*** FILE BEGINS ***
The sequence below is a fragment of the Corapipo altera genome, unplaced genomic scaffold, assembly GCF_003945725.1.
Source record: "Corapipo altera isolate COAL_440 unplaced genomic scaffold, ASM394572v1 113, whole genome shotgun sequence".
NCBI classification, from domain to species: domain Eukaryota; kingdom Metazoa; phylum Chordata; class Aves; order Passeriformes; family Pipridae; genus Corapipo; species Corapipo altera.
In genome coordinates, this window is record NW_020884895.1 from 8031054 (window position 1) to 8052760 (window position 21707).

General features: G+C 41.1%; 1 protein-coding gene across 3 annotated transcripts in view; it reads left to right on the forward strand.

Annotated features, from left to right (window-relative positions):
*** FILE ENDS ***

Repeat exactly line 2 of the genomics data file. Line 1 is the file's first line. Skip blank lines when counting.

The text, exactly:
Source record: "Corapipo altera isolate COAL_440 unplaced genomic scaffold, ASM394572v1 113, whole genome shotgun sequence".